which serves the purpose of being an interface, and I have one method:

                 

                 

                 

                void mymethod(Toto toto) // virtual method
                { 
                   /* ...  here I do the call to the derived class method implementing void mymethod(Toto toto), I do that by some explicit code because DXL 
                       does not support natively virtual method ... */
                }
                


                And I have two derived classes

                 

                 

                 

                 

                struct Titi {} // implements Toto
                



                and



                 

                 

                 

                 

                struct Tutu {} // implements Toto
                



                with corresponding interface implementation of mymethod:



                 

                 

                 

                 

                void mymethod(Titi titi){
                   /* ...  here I do the the actual implementation void mymethod(Toto toto) according to Titi derivation ... */
                }
                 
                void mymethod(Tutu tutu){
                   /* ...  here I do the the actual implementation void mymethod(Toto toto) according to Tutu derivation ... */
                }
                



                What I mean by that there is no native vitual method, is that I need some explicit code inside ``void mymethod(Toto toto)'' to call either ``void mymethod(Titi titi)'' or ``void mymethod(Tutu tutu)'' when ``void mymethod(Toto toto)'' is called. Anyway DXL does not allow to declare that Titi and Tutu are derived from Toto, there is no keywords to declare that, once again everything relies on some explicit coding.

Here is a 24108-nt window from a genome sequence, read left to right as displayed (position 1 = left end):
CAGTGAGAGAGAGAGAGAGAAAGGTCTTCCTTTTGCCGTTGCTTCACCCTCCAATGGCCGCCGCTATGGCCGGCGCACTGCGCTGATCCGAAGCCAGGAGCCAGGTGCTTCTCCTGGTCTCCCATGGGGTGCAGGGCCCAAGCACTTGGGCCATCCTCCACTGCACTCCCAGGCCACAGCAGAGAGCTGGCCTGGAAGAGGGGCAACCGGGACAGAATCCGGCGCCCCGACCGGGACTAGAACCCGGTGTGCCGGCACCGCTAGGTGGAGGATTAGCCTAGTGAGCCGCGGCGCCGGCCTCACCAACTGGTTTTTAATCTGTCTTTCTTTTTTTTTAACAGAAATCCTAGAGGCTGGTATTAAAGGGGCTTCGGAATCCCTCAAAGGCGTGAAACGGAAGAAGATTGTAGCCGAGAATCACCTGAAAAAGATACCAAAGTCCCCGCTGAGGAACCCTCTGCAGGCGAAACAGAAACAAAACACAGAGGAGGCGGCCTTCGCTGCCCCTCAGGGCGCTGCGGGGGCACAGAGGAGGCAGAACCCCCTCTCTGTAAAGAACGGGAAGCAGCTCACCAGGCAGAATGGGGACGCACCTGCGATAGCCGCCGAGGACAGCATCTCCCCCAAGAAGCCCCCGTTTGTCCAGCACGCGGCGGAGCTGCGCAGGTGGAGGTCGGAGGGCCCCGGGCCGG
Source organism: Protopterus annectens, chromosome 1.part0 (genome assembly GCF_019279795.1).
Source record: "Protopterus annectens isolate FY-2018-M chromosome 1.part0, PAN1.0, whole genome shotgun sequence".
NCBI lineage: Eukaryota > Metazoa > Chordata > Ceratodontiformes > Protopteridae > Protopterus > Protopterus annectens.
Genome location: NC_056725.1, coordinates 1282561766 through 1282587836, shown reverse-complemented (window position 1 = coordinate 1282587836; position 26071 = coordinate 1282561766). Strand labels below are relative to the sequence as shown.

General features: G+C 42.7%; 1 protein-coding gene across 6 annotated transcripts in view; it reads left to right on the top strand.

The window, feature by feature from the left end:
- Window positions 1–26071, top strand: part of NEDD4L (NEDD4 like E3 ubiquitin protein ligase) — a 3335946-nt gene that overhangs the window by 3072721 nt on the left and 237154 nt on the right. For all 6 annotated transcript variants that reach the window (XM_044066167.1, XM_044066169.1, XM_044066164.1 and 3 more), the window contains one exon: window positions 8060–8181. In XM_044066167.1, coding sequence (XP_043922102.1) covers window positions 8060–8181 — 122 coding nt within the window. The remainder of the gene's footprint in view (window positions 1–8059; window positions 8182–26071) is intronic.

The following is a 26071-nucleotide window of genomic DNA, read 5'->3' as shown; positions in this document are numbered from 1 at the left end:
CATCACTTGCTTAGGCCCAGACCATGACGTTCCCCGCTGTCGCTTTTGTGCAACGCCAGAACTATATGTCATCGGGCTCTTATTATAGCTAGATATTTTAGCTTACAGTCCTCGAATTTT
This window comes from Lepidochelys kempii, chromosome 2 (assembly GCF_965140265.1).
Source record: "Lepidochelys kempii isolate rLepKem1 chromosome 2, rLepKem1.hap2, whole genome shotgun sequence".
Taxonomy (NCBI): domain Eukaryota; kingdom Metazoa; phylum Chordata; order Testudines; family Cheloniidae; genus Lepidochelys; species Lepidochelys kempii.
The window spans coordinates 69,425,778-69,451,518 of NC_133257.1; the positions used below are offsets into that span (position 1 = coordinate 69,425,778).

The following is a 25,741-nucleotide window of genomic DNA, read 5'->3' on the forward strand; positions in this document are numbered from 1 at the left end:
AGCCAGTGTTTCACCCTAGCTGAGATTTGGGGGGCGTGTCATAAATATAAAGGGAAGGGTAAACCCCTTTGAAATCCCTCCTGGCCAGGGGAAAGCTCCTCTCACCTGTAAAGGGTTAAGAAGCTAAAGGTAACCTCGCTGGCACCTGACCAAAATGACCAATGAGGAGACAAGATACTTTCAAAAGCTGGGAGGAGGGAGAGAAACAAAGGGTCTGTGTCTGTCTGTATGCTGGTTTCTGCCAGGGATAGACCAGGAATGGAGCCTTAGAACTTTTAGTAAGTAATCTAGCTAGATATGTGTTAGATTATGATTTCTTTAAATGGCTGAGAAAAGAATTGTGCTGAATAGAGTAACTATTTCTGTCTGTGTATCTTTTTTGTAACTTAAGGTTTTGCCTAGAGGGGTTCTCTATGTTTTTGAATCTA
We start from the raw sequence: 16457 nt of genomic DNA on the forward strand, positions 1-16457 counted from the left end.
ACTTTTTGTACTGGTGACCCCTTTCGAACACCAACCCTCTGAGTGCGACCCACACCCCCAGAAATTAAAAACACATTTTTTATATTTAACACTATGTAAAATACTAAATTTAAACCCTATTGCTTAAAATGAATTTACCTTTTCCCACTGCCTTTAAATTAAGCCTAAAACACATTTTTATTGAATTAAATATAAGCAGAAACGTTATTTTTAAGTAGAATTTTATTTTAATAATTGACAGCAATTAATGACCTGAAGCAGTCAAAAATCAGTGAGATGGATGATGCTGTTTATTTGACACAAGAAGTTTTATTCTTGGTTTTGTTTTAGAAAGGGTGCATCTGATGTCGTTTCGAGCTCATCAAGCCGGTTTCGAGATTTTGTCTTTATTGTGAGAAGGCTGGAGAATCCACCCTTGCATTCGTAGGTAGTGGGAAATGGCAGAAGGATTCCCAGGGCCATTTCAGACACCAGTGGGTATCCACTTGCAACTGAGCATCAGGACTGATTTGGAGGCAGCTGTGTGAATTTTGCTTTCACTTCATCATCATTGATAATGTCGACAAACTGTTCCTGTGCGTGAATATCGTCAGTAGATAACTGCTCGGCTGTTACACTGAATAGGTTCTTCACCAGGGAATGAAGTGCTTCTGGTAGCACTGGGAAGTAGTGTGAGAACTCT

Concerning your statement "without making an un-natural programming model" I am not sure to understand what you mean. What I am doing is "un-native" because DXL does not support it natively. It is just like if you made objects and classes with Assembler or with C, you need to implement by hand all the derivation and indirection machinery, and some sort of symbol decoration --- which DXL has natively ---, without the help of the compiler. However, it is not "un-natural", because it just follows the same concepts and techniques that C++ and Java support natively.

                Vincent.

                PS-1: BTW, is it correct that "Fu Lin" is your forename and "Yiu" your surname?